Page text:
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The Lion's Drum

What have you written?

“‘The Lion's Drum - A Retelling of an African Folktale.’ It’s the retelling of an African folktale. It’s available at talesalive.com, and some major bookstores.”

Tell me about it.

“A young African hunter finds a lion beating what he thinks is a magic tree stump, and all the animals are dancing. Later, he steals the magic tree stump, brings it back to his village, and introduces the villagers, and essentially the people of Africa, to the drum.”

How did you come to write this?

“I actually have my bachelor’s in writing from UCSD. I went to college dreaming of becoming a famous writer and being retired before I hit 35. That didn’t work out, but I still enjoy writing, and when I got into storytelling, it gave me a different avenue. My wife and I do multicultural storytelling. We’re trying to raise cultural awareness, which will in turn promote harmony among different people and different cultures. She’s half Japanese, and we do Japanese stories and, of course, with my background, we do African stories. We go to libraries and schools, and we were just up at the Carnival of Cultures in San Marcos. We bring out different backdrops with typical motifs from each culture, and we always have musical accompaniment with instruments from that culture. A lot of people are familiar with the African drum, but they might not know the exact name or be familiar with the thumb piano or some of the shakers and rattles. And only a very few people have seen the Japanese koto — it’s about six feet long and played with picks on the fingers. It kind of sounds like a harp.

“In the course of reading folk tales and traditional stories, we came across this [story], and it wasn’t in book form like this anywhere that we could find, so we went ahead and did our own version. With a lot of tales, you can go straight from the book. But with others — and particularly with Africa, because it’s such a harsh culture — the tales are not really appropriate for children. There are a lot of stories where the penalty is death for somebody who tells a lie. In the story ‘Koi and the Kola Nuts,’ Koi has to do all these tasks to keep from being eaten by the villagers he meets. In the published version, Koi is trying to win the chief’s daughter. We go through and kind of rework it — keep the same African flavor, but make it a little more palatable. This was a nice story about the drum, and it’s an origin story.”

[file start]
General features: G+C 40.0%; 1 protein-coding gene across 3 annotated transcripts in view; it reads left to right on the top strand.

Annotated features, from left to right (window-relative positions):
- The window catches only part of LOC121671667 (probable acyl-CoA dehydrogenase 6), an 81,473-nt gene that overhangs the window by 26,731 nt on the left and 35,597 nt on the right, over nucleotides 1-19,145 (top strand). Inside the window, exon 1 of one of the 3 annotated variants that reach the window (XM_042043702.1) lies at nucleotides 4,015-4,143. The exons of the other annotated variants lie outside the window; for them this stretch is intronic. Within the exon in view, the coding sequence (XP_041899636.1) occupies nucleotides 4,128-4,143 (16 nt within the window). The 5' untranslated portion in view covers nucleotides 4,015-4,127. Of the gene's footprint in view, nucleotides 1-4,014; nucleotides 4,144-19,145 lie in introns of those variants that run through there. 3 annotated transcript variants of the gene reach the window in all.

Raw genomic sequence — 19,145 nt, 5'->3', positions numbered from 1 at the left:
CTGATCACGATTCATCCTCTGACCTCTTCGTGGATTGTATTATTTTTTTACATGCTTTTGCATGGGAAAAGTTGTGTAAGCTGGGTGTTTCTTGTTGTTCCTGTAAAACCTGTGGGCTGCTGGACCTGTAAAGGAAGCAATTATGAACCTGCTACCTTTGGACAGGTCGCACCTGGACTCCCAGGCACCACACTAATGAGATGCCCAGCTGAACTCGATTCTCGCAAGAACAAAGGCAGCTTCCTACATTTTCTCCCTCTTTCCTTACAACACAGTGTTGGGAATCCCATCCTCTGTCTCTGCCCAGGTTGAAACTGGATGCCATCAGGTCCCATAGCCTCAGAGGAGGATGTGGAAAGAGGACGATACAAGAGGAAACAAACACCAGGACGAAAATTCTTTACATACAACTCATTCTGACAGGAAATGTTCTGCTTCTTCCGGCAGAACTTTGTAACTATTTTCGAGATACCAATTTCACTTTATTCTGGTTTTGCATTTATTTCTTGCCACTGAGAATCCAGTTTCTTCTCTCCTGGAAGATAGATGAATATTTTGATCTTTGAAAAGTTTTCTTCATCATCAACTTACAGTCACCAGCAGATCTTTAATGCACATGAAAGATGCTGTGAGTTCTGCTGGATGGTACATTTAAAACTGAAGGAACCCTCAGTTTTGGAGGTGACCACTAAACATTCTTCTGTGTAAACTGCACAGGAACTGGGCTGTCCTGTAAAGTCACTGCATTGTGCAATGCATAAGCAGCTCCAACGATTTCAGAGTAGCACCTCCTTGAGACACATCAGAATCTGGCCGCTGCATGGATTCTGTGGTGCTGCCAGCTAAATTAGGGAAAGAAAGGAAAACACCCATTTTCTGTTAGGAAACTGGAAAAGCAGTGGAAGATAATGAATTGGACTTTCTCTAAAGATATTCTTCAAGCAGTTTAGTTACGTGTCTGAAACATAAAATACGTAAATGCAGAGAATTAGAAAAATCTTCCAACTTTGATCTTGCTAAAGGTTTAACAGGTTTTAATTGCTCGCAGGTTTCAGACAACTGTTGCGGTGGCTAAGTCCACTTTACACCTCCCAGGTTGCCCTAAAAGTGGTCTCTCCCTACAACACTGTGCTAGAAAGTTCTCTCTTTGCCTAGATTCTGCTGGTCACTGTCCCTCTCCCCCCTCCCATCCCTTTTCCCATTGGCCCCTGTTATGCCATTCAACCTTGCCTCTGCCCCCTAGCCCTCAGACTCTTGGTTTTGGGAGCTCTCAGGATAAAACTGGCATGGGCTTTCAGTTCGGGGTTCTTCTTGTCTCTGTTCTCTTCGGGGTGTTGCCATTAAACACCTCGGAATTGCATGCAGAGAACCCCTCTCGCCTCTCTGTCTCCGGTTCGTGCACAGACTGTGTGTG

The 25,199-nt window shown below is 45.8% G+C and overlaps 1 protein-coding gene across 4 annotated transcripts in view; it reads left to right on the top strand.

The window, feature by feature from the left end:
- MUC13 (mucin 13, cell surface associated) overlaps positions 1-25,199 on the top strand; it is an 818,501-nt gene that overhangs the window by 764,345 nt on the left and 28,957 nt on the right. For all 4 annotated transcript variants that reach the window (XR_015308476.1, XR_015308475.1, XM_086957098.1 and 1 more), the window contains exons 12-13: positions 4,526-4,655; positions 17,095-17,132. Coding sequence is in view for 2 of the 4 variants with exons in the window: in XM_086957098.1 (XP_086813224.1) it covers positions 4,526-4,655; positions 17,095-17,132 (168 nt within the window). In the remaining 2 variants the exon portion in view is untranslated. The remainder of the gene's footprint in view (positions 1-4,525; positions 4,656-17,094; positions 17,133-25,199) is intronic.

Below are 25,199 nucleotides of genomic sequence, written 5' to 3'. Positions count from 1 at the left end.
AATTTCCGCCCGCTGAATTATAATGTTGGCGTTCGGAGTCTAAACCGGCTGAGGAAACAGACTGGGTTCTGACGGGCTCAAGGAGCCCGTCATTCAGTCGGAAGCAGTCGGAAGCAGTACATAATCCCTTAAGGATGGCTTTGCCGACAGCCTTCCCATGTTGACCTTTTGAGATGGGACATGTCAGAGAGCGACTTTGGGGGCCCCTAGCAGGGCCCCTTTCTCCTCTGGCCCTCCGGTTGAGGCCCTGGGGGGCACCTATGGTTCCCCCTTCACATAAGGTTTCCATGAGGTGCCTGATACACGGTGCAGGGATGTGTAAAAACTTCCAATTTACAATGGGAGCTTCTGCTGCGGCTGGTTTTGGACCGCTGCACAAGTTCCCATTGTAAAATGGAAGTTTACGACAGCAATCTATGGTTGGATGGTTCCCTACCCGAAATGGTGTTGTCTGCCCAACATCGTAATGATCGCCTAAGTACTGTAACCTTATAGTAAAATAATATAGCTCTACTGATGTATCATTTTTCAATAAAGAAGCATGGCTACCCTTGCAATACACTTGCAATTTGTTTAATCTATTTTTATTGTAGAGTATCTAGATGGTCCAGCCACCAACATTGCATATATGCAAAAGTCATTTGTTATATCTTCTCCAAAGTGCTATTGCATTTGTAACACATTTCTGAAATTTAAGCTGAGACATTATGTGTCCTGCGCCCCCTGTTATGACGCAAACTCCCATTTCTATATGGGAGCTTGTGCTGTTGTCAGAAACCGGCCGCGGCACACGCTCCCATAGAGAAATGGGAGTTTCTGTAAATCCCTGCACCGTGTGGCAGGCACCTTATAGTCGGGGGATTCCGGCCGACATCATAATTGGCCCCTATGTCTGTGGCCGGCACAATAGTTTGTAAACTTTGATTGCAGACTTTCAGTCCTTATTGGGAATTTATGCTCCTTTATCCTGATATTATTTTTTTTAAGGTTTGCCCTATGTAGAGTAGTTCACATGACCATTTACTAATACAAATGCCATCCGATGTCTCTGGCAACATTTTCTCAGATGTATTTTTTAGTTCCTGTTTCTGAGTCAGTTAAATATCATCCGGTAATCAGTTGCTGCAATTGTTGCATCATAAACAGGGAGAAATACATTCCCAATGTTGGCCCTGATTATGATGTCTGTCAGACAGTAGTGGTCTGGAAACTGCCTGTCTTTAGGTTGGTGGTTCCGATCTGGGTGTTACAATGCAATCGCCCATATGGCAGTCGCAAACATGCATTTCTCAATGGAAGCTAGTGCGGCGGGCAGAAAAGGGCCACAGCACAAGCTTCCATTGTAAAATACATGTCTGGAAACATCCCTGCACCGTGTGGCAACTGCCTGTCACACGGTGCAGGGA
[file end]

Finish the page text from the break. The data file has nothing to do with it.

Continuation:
When do you write?

“Whenever it hits me. We’ll do a lot of storytelling shows where I’ve got stories going through my head and I really want to sit down and write one because it’s just there, present, and it’s kind of calling, ‘Hey, put me down so you don’t forget me.’”

What’s the worst book you’ve ever read?

“I’m not a big fan of Hemingway or Fitzgerald. They’re very good at, basically, stories about somebody you know is going to fail. Hemingway is very good at bringing you into the character — you’re wanting the wonderful ending for the character — and then he drops you. The hero dies, or everything he’s fought for is destroyed.”

Name: Steven Gregory | Age: 39 | Occupation: Technical Writer/Storyteller

Neighborhood: Bay Park | Where interviewed: At his home